An Animal of the High Desert - Black-tailed Jackrabbit

Black-tailed jackrabbits (Lepus californicus) are common in the western United States and northern Mexico. Early settlers called them “jackass rabbits” because their ears resembled those of a donkey (jackass). This name was later shortened to jackrabbit. There are four species of jackrabbit in North America. The most common, and the one seen most often in southeastern Idaho, is the black-tailed jackrabbit.

Despite the name, the jackrabbit is actually not a rabbit, but a hare. The largest of the North American hares, black-tailed jackrabbits measure 18-24 inches long and their ears are 5-7 inches long. Black-tailed jackrabbits, like all hares, are larger and more slender than rabbits, have longer ears and legs, and their young, called leverets, are born with fur and with their eyes open.

Because black-tailed jackrabbits prefer an arid habitat, they have several adaptations that help them survive in a hot and dry environment.

Black-tailed jackrabbits are mostly nocturnal. They live in open habitat and run to escape predators rather than hiding in the woods like the rabbit does. The jackrabbit’s large eyes are placed back on the head so he can see in front, behind and overhead at the same time. Their keen sense of hearing helps them be aware of their surroundings and potential danger and they rely on their speed to escape from predators such as coyotes, bobcats, foxes, horned owls, hawks and snakes. When threatened, they first freeze, laying their ears over their backs and blending their long, lean bodies into the surroundings. If the vanishing act fails, they leap away in 20-foot bounds at speeds up to 35 miles per hour. When trying to evade predators, a jackrabbit moves in a zig-zag pattern.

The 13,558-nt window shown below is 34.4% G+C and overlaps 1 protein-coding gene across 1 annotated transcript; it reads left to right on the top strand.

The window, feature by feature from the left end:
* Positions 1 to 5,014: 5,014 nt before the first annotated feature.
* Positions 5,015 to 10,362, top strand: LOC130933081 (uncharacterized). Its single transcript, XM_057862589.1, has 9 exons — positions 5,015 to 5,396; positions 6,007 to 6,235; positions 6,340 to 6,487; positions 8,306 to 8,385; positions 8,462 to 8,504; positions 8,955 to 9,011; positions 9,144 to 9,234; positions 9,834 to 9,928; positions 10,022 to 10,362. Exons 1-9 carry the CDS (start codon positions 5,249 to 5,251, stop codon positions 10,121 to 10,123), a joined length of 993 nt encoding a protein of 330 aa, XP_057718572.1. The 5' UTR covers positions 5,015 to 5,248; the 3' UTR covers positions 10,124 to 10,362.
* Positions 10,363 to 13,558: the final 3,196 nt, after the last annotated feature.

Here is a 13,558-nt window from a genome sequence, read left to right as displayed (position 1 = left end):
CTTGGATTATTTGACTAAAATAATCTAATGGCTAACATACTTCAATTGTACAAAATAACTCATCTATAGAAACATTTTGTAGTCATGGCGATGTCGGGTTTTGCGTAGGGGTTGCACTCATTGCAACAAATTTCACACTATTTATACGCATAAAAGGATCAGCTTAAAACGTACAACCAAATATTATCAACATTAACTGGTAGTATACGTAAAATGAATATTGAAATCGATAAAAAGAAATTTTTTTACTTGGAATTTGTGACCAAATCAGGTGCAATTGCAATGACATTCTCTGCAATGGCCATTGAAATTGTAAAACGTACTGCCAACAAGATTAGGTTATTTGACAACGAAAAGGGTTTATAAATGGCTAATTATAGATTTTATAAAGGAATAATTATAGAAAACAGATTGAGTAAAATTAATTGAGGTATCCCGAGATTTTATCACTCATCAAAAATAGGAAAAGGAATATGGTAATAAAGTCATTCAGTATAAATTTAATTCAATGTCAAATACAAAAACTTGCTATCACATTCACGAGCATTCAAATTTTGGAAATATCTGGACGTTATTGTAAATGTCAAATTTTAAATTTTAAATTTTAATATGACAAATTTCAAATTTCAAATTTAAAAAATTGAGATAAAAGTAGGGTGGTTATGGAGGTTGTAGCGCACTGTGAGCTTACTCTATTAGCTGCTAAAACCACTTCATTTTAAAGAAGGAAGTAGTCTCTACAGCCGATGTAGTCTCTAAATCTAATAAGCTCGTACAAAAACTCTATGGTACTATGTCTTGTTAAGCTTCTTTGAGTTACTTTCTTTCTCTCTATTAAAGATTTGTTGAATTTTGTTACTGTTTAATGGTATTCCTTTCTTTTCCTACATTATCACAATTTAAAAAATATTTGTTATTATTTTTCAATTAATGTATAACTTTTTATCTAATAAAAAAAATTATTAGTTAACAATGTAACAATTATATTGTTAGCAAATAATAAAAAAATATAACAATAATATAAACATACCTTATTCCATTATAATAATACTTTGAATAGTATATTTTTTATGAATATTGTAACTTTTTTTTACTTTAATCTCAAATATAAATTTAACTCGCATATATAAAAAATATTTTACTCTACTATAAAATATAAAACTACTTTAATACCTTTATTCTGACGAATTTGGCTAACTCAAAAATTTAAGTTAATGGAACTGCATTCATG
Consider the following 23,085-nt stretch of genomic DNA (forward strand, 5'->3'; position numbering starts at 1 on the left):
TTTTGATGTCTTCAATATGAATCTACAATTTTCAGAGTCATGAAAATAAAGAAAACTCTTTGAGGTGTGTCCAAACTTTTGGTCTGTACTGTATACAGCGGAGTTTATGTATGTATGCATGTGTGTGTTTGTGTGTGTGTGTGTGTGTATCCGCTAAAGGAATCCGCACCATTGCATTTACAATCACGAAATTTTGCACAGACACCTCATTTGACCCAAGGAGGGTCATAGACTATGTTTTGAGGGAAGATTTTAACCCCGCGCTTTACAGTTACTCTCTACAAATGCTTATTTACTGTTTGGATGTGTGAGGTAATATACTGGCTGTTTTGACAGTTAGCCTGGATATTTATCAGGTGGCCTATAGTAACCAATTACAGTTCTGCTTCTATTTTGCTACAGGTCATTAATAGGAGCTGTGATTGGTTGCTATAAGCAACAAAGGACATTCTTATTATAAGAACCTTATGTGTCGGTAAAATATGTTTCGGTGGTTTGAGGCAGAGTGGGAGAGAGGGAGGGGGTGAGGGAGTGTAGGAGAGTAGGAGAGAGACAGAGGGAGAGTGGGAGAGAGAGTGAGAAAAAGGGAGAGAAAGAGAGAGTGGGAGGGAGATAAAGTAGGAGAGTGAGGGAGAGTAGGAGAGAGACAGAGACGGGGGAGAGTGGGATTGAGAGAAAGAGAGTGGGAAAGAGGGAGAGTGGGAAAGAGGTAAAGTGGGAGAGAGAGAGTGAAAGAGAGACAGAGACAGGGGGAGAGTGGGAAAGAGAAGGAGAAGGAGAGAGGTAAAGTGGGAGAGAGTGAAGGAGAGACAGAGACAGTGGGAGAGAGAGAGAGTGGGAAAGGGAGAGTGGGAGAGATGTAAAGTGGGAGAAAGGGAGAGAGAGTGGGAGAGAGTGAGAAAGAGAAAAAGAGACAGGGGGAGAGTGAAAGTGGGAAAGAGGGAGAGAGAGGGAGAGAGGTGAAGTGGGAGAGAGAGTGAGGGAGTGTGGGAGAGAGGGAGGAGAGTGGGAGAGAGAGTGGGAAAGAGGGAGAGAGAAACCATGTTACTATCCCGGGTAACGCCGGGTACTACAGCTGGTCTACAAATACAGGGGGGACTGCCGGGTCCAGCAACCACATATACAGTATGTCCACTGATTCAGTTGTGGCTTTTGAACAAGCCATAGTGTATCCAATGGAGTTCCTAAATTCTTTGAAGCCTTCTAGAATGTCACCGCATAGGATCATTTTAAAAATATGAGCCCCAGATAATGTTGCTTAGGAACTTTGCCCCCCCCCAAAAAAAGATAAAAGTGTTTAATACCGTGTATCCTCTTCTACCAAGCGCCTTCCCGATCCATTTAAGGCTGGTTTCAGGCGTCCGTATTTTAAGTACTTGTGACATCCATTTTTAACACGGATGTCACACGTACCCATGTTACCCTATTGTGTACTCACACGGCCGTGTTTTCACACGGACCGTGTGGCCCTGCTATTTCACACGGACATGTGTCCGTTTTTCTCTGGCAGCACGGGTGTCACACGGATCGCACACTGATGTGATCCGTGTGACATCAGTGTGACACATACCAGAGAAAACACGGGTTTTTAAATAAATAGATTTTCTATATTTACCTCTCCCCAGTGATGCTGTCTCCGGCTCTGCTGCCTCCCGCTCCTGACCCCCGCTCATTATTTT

The jackrabbit’s large ears also help the hare keep cool. The blood vessels in the ears expand to allow the blood to cool before re-entering the body. The jackrabbit can also decrease the blood flow through its ears in the winter to stay warmer.

Jackrabbits do not dig burrows. Instead, they spend the hottest part of the day resting in a bed scratched out at the base of a shrub or in a clump of tall grass where the shade will protect it from the heat. In the winter, a jackrabbit builds its nest under thick foliage that protects it from harsh winds.

The black-tailed jackrabbit is an herbivore. In the summer they eat mostly green plants and flowers that are high in water content, so they do not require much water. They will also eat sagebrush and cacti. In the winter, they don’t hibernate, and mainly eat shrubs. Jackrabbits are constantly eating and consume large quantities of food relative to their size. Fifteen jackrabbits eat as much food as a large grazing cow in one day. In agricultural areas the jackrabbit may become a pest to farmers by eating their crops.

Rabbit populations generally follow a cyclic pattern of high and low population numbers. According to survey data, jackrabbit populations on the INL appear to peak every 10 or 11 years. Populations increase to great abundance and then suddenly decrease for unknown reasons, but disease, food shortages or an increase in predators may contribute. Their populations recover quickly, however, because they are such prolific breeders. A female jackrabbit may bear three to four litters per year with up to eight young per litter. Leverets reach adult size and are able to breed in about seven to eight months.

ESER Annual Rabbit Counts